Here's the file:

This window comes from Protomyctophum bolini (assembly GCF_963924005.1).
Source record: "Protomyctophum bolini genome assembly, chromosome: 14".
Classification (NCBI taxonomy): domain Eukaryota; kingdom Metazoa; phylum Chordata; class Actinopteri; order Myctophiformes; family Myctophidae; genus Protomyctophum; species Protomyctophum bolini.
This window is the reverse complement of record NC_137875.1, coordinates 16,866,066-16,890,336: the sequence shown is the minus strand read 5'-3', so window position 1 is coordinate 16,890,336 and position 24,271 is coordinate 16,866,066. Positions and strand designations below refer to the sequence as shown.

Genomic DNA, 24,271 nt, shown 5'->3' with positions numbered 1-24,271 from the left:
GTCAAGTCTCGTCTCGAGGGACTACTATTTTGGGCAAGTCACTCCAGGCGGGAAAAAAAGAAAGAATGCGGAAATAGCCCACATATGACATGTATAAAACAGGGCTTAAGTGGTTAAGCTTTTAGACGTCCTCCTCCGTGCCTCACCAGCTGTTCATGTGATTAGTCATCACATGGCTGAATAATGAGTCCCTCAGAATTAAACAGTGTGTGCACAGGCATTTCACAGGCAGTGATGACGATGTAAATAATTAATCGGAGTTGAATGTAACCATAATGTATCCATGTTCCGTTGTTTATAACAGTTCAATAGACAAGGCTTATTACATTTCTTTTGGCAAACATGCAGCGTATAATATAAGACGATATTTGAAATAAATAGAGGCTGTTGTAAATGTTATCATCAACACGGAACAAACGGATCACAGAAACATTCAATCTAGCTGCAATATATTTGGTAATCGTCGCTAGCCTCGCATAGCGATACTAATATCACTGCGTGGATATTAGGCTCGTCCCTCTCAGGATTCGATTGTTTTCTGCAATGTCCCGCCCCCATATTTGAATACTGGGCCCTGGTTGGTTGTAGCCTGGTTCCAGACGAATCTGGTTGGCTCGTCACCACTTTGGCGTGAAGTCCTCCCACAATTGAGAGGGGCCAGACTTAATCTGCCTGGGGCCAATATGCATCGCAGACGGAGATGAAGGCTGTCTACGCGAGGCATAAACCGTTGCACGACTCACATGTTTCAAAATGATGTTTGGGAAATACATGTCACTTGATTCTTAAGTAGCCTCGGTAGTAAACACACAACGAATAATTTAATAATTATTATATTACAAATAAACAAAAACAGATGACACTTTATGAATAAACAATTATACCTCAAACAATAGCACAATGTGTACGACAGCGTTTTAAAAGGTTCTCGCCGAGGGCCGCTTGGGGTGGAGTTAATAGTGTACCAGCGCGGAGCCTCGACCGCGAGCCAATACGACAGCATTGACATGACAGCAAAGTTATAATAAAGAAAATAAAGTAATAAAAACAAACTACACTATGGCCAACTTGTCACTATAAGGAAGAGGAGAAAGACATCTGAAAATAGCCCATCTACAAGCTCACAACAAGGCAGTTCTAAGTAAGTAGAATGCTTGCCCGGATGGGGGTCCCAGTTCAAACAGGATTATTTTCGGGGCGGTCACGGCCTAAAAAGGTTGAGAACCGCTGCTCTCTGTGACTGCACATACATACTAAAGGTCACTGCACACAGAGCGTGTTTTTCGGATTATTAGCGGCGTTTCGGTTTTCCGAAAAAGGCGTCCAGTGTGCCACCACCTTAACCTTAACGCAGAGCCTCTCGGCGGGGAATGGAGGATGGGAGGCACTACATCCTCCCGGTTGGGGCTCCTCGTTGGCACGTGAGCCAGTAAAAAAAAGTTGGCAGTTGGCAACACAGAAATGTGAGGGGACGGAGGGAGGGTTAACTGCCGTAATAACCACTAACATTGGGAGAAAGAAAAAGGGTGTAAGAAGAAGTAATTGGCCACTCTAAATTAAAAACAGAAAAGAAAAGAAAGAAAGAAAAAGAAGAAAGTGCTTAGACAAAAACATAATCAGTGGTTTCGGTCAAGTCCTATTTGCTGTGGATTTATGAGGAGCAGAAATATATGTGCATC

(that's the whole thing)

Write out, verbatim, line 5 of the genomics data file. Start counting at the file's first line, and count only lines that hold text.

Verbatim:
Genomic DNA, 24,271 nt, shown 5'->3' with positions numbered 1-24,271 from the left: